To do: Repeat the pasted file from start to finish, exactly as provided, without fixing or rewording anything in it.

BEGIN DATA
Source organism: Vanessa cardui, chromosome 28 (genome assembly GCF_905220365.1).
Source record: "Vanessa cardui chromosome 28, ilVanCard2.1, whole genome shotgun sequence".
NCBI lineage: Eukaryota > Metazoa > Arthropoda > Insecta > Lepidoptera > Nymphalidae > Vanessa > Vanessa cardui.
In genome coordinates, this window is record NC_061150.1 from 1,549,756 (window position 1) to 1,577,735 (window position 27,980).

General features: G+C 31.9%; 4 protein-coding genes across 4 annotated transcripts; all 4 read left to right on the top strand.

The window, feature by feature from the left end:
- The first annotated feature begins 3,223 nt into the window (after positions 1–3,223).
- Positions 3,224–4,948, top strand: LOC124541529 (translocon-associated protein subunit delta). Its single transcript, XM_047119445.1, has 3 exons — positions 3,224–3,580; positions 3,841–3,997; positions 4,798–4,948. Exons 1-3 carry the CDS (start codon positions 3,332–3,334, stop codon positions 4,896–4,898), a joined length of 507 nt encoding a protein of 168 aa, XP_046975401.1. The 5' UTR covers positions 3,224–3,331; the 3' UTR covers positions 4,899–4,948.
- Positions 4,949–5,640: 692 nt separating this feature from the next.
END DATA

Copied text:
Source organism: Vanessa cardui, chromosome 28 (genome assembly GCF_905220365.1).
Source record: "Vanessa cardui chromosome 28, ilVanCard2.1, whole genome shotgun sequence".
NCBI lineage: Eukaryota > Metazoa > Arthropoda > Insecta > Lepidoptera > Nymphalidae > Vanessa > Vanessa cardui.
In genome coordinates, this window is record NC_061150.1 from 1,549,756 (window position 1) to 1,577,735 (window position 27,980).

General features: G+C 31.9%; 4 protein-coding genes across 4 annotated transcripts; all 4 read left to right on the top strand.

The window, feature by feature from the left end:
- The first annotated feature begins 3,223 nt into the window (after positions 1–3,223).
- Positions 3,224–4,948, top strand: LOC124541529 (translocon-associated protein subunit delta). Its single transcript, XM_047119445.1, has 3 exons — positions 3,224–3,580; positions 3,841–3,997; positions 4,798–4,948. Exons 1-3 carry the CDS (start codon positions 3,332–3,334, stop codon positions 4,896–4,898), a joined length of 507 nt encoding a protein of 168 aa, XP_046975401.1. The 5' UTR covers positions 3,224–3,331; the 3' UTR covers positions 4,899–4,948.
- Positions 4,949–5,640: 692 nt separating this feature from the next.